A case of perfect casting: Larry “Buster” Crabbe as the intrepid Flash Gordon and Jean Rogers as his sweetheart Dale Arden strike a classic pose in this promotional still for the Universal serial Flash Gordon of 1936.
That staircase look familiar? Run upstairs, turn right, and you’re in Frankenstein’s laboratory.
Routinely identified on sites such as the IMDB or Wikipedia as the staircase from the original 1931 Frankenstein, these watchtower steps are actually from Bride of Frankenstein (1935). Compare screencaps below: The Frankenstein stairs came straight down whereas the Bride stairs took a sharp ninety-degree turn at the bottom. The original ’31 stairs were also heavily weathered and worn down with ancient grooves. The ’35 stairs were cut clean and straight.
If anything was left standing from the ’31 production, it was heavily remodeled in early ’35 for The Bride, with a new plaster coat and a large overhead beam added. The original wall had gouges and a chunk missing on the left side, and the right side was much rougher, with several knobby stones sticking out. The Bride/Flash walls are smooth and flat, with relatively uniform stone shapes.
Dwight Frye made the most of the stair sets in both pictures. In 1931, as the frenetic assistant, Fritz, he famously stops midway to pull up his socks. In the 1935 film, as Dr. Pretorius’ murderous henchman, Karl, he runs downstairs pulling on his coat, muttering to himself about his mission to hurry up and find a “fresh” heart for the waiting Bride.
Based on the masterful, elegant comic strip created by Alex Raymond in 1934, Universal’s Flash Gordon was, reputedly, one of the most expensive serials ever made. It’s a wonderful piece of retro science fiction and kooky fantasy with smoke-belching spaceships, winged men, an array of monsters (including a unicorn gorilla), and crazy costume and set design that recklessly mix art deco, medieval motifs, Arabian nights and chinoiseries. The non-stop cliffhanger action is peppered with surprisingly erotic moments provided by Jean Rogers as the virginal Dale Arden in a clinging white dress and slinky Priscilla Lawson as the alluringly evil, dark-haired Princess Aura.
Buster Crabbe was a true Golden Age movie action star, playing Flash, Tarzan and Buck Rogers. Despite his expressed displeasure at having his hair bleached blonde and curled, he makes for a fabulously dashing spaceman. On the principle that a great hero needs a great villain, the mayhem on planet Mongo is orchestrated with considerable élan by Charles Middleton as the unforgettable, aptly named Ming The Merciless. Today, Flash Gordon stands as the first serial officially preserved under the American Library of Congress’ National Film Registry.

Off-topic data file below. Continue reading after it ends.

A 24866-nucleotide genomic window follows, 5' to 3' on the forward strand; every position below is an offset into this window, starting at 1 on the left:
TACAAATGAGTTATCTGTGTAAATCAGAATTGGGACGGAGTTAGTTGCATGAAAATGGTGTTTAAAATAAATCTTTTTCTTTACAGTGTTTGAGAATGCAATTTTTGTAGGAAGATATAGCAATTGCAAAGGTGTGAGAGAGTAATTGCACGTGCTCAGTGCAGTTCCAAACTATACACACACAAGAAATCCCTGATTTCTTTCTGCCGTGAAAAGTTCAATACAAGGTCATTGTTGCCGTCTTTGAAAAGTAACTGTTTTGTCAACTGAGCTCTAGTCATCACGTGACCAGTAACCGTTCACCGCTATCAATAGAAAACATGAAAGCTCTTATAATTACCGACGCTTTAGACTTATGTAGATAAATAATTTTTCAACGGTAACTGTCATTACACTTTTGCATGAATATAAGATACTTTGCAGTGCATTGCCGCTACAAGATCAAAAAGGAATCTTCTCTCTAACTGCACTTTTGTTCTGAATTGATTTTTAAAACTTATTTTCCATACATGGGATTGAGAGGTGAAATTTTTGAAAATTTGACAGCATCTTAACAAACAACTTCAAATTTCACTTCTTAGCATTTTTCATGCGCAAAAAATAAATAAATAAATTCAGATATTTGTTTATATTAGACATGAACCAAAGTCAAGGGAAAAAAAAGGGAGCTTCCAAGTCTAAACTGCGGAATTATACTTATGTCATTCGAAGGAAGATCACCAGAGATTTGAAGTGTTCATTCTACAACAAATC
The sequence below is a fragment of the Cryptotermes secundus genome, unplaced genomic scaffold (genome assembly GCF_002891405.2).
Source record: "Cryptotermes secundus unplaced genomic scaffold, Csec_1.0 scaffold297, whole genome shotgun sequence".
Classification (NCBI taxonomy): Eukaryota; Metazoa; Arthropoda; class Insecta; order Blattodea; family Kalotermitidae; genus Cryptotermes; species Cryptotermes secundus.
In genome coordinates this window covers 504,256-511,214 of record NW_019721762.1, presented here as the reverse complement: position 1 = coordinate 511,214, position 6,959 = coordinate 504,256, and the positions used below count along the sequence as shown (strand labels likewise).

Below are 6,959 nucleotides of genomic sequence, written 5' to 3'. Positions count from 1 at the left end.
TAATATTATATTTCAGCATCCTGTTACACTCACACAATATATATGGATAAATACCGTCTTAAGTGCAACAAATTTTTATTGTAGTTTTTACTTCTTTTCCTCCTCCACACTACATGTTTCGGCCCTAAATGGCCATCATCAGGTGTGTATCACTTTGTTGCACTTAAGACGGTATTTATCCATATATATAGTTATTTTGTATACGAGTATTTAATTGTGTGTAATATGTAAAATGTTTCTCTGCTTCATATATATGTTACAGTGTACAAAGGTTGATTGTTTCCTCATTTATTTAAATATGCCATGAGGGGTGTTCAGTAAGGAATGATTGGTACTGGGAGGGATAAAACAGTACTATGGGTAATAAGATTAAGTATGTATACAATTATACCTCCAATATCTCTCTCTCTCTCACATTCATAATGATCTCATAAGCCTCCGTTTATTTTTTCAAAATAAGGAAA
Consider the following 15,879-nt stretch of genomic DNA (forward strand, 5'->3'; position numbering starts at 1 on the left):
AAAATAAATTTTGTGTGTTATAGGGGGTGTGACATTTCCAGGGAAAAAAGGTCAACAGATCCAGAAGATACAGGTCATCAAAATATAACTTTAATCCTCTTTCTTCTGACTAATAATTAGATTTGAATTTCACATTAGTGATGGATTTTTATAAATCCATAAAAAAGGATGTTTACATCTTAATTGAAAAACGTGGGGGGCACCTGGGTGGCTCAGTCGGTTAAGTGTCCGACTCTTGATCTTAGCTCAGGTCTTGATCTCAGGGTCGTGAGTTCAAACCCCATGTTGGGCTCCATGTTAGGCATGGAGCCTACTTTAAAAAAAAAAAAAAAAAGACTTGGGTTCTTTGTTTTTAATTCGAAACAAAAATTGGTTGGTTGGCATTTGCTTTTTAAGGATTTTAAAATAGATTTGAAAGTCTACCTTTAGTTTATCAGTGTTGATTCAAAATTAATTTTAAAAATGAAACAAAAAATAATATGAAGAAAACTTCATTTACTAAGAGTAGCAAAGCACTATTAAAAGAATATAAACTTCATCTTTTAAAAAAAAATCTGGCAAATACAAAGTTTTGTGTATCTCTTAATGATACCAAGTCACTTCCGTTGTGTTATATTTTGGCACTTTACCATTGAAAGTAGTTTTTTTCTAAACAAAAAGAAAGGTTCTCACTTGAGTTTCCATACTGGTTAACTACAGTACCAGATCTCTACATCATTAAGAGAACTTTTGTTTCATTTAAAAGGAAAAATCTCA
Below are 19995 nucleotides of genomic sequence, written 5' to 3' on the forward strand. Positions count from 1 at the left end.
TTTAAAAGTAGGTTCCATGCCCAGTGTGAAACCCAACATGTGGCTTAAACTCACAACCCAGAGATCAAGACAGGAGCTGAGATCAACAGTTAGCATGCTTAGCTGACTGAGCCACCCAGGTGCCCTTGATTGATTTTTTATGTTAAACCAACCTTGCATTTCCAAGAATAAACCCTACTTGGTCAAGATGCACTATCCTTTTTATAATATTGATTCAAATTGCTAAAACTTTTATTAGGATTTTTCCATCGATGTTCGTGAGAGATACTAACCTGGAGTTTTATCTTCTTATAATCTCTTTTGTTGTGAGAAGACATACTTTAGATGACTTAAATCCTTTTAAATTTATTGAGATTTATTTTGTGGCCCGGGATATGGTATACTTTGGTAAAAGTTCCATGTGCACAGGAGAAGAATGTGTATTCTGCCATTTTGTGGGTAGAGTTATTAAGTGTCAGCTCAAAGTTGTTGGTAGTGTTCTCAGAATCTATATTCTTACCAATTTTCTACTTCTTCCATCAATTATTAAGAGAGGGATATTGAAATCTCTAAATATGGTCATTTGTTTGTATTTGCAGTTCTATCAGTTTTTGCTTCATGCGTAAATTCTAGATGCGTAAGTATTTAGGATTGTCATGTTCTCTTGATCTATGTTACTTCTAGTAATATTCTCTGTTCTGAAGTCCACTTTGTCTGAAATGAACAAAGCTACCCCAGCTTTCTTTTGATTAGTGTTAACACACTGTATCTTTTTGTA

The Frankenstein staircase is used twice, in quick succession, as two different locations. It is first featured in a procession scene, decorated with a large freestanding torch. Moments later, it has been repurposed as an escape route, torch removed and a tall urn set to the side, scene of an all-out brawl sequence after Flash has saved, in extremis, the brainwashed Dale from a shotgun wedding to the nefarious Ming himself, a fate truly worse than death. Further borrowing from Bride of Frankenstein, music cues were sampled throughout the serial, as well as insert clips of Kenneth Strickfaden’s electrical laboratory gadgets, now serving as futuristic machinery.
Another Frankenstein connection to Flash Gordon is the presence of a future Frankenstein Monster, Glenn Strange, plugging away in three uncredited parts. He is said to have played a robot, one of Ming’s soldiers, and his first monster role as the Godzilla-sized creature called the Gocko.
An anecdote: In the early Sixties, in my home town of Montréal, a local celebrity, Magic Tom Auburn, hosted a late afternoon TV kids’ show that showed cartoons, Three Stooges shorts and serials like King of the Rocket Men and The Crimson Ghost. The Flash Gordon serial, much to my chagrin, was yanked after only two episodes when parents complained that the dragon-like Gocko had sent their children into fits of hysteria. Took me another thirty years before I found out how Flash had escaped those giant lobster claws!
Update: Richard Sala reports that Carroll Borland, soon to become famous as Bela Lugosi’s Vampire Girl in Mark of the Vampire (1935), appears in the Flash serial as one of Aura’s handmaiden. Also noteworthy: Bull Montana, the Missing Link from The Lost World (1925) plays a “monkey man” wrestler.
More Frankenstein connections: Stuntman Eddie Parker, one of Ming’s soldiers, would sub briefly for Bela Lugosi as the Frankenstein Monster in Frankenstein Meets the Wolf Man (1943), and Harry Wilson, doing an uncredited bit as a sentry in Chapter One would go on to play the very homely female monster in Frankenstein’s Daughter (1958).
Finally, here’s a great YouTube clip from the serial showing the Bride of Frankenstein stairs in the wedding procession and the ensuing fisticuffs scene. There’s also a nice scene of Dale Arden getting zombified by super-science neon lights, and the idol with the moving arm was originally the Egyptian god statue that zapped Boris Karloff in The Mummy (1932).
Source, top photo: Yesterday's Thrills and Adventures